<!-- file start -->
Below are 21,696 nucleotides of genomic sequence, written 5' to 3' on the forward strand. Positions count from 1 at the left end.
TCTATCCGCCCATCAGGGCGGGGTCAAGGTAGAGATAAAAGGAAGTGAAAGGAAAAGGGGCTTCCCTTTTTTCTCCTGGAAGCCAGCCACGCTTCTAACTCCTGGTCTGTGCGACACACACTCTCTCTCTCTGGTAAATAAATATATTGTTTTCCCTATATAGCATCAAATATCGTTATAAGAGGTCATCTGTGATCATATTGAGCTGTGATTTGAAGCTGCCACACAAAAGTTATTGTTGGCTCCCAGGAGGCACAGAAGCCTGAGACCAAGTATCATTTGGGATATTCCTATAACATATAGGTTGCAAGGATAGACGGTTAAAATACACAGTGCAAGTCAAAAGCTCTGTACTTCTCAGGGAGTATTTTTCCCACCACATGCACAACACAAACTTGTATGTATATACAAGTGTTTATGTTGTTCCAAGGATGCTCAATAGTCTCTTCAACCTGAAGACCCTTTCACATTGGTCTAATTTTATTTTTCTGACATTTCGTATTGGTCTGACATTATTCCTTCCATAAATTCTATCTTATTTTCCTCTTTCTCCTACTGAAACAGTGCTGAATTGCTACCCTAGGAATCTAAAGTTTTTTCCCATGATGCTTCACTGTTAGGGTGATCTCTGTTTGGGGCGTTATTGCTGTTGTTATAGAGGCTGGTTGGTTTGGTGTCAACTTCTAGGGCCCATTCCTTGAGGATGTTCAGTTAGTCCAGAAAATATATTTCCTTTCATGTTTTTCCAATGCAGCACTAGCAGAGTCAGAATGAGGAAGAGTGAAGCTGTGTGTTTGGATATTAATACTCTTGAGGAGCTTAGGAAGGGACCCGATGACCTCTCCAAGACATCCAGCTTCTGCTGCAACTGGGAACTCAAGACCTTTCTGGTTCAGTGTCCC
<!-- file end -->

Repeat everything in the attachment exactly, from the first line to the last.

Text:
Below are 21,696 nucleotides of genomic sequence, written 5' to 3' on the forward strand. Positions count from 1 at the left end.
TCTATCCGCCCATCAGGGCGGGGTCAAGGTAGAGATAAAAGGAAGTGAAAGGAAAAGGGGCTTCCCTTTTTTCTCCTGGAAGCCAGCCACGCTTCTAACTCCTGGTCTGTGCGACACACACTCTCTCTCTCTGGTAAATAAATATATTGTTTTCCCTATATAGCATCAAATATCGTTATAAGAGGTCATCTGTGATCATATTGAGCTGTGATTTGAAGCTGCCACACAAAAGTTATTGTTGGCTCCCAGGAGGCACAGAAGCCTGAGACCAAGTATCATTTGGGATATTCCTATAACATATAGGTTGCAAGGATAGACGGTTAAAATACACAGTGCAAGTCAAAAGCTCTGTACTTCTCAGGGAGTATTTTTCCCACCACATGCACAACACAAACTTGTATGTATATACAAGTGTTTATGTTGTTCCAAGGATGCTCAATAGTCTCTTCAACCTGAAGACCCTTTCACATTGGTCTAATTTTATTTTTCTGACATTTCGTATTGGTCTGACATTATTCCTTCCATAAATTCTATCTTATTTTCCTCTTTCTCCTACTGAAACAGTGCTGAATTGCTACCCTAGGAATCTAAAGTTTTTTCCCATGATGCTTCACTGTTAGGGTGATCTCTGTTTGGGGCGTTATTGCTGTTGTTATAGAGGCTGGTTGGTTTGGTGTCAACTTCTAGGGCCCATTCCTTGAGGATGTTCAGTTAGTCCAGAAAATATATTTCCTTTCATGTTTTTCCAATGCAGCACTAGCAGAGTCAGAATGAGGAAGAGTGAAGCTGTGTGTTTGGATATTAATACTCTTGAGGAGCTTAGGAAGGGACCCGATGACCTCTCCAAGACATCCAGCTTCTGCTGCAACTGGGAACTCAAGACCTTTCTGGTTCAGTGTCCC